When Marian Hossa spurned the Penguins, they acted quickly to replace him and ended up back in the Finals

The Pittsburgh Penguins mortgaged a lot of their future when they sent two young roster players (forwards Colby Armstrong and Erik Christensen) and basically two first round draft picks (prospect Angelo Esposito and the rights to eventual 29th overall pick in 2008 that became Daultan Leveille) for free-agent-to-be forward Marian Hossa and Pascal Dupuis.

The gamble by GM Ray Shero largely worked; Hossa scored 12 goals and 14 assists in 20 playoff games on Sidney Crosby's wing and was a major reason why Pittsburgh played deep into the spring.  Hossa was arguably the top skater on a Penguin team that jumped from 1 playoff in in 2007 to 14 playoff wins in 2008.

It takes, of course, 16 wins to hoist the Stanley Cup; so Hossa and the rest of the Penguins had to watch Henrik Zetterberg, Nicklas Lidstrom and the rest of the Red Wings skate off with the Cup in June 2008, and on Mellon Arena ice no less.

After the jump, how the pieces fell into place after the Hossa's July 2008 decision to sign with the Cup champions Red Wings.  The fall-out from his choice and Shero's moves since then have shaped the Pittsburgh Penguins 2009 Stanley Cup finalist roster, as well as the rosters for the years to come....

Marian Hossa's decision: Detroit

Hossa, who played for 10 seasons where he was told, earned the right for free agency and play for a team of his own choosing.  He had suitors from all around the league, including a reportedly huge offer from the Edmonton Oilers, at $9 million a year.  The Penguins made what they knew would be their best offer to Hossa; reportedly five or seven years (his choice) at somewhere between $7-$7.5 million per.  For a team that already had a lot of money tied long-term into young stars Sidney Crosby ($8.7m annually), Evgeni Malkin ($8.7m), Marc-Andre Fleury ($5m) and Ryan Whitney ($4m) it was an invitation for Hoss to join that core.

Then Detroit jumped in with a proposal of their own.  They couldn't match the money that a team like Edmonton could, or even the term that Pittsburgh could due to the contracts they had tied up themselves.  But they sold Hossa on joining a team that just won a Cup and lost virtually no pieces of the puzzle.  Clearly last summer they had the best chance to win it again, if they don't right now.  Hossa signed the dotted line and set his course.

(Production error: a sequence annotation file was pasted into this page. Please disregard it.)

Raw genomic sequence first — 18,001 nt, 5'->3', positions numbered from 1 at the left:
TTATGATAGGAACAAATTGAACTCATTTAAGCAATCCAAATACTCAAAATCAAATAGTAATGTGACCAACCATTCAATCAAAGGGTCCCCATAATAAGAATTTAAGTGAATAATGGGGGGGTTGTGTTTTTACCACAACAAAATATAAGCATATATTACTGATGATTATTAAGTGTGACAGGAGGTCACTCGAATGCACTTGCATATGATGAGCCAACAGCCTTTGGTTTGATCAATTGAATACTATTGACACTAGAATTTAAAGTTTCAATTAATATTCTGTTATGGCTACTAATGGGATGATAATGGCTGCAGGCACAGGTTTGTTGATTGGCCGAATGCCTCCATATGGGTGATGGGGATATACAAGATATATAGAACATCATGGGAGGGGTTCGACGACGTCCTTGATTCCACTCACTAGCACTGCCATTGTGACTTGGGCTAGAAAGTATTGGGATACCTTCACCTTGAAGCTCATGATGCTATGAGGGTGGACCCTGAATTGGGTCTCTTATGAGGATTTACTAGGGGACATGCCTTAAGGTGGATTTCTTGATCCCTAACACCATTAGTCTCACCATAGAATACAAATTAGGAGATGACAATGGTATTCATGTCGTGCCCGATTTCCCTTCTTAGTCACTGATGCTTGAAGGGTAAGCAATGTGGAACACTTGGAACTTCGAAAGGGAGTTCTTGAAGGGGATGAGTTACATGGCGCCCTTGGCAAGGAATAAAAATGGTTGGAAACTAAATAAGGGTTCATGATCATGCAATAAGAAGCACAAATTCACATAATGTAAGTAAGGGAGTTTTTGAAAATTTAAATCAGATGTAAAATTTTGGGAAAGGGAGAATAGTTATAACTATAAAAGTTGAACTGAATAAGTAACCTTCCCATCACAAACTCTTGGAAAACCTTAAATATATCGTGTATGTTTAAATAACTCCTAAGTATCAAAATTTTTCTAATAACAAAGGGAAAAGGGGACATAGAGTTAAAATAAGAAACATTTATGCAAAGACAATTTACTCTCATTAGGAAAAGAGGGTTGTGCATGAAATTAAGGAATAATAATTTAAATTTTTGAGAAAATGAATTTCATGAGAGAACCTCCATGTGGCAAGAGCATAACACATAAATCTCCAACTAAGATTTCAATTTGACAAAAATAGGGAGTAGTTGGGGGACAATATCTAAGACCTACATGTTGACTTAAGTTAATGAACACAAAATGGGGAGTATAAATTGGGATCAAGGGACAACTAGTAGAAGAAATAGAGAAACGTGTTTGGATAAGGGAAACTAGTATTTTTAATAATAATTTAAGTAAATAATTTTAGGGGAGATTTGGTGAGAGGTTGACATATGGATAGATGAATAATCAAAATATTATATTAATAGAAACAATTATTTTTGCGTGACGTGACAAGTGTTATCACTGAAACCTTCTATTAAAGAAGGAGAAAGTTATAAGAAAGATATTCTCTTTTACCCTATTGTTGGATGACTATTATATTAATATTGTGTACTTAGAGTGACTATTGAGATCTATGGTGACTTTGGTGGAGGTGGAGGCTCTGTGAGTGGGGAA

If Hossa had offered his services to Pittsburgh on a one-year deal, it's about a slam dunk that the Pens management would have accommodated his wishes.  But that was never an option that Hossa chose to give the Pens, he cast his lot and his Cup chances with Detroit. 

 

Pittsburgh signs a winger in free agency

Pittsburgh management momentarily reeled, but then they moved on, as they had to, the clock was ticking in free agency.  The Pens quickly sent out feelers to at least offensive wingers Markus Naslund, Jaromir Jagr, Brian Rolston and Miroslav Satan and signed Satan to a sensible one year $3.5 million contract.

While Satan certainly hasn't worked out as a top line winger, his contributions to the Pens post-season run has been admirable and tangible.  And, since they only signed Satan to a one year deal, they'll have the salary cap space to look again this summer for another offensive winger.

 

Room to re-sign Brooks Orpik

Then the Penguins signed UFA defenseman Brooks Orpik to a six year deal worth $3.75 million.  While the Penguins had other defensemen emerge this season (namely Mark Eaton and, to an extent, Philippe Boucher), Orpik has been a top pairing defenseman all year long, providing a lot of stability and a physical presence to a blueline that needed it.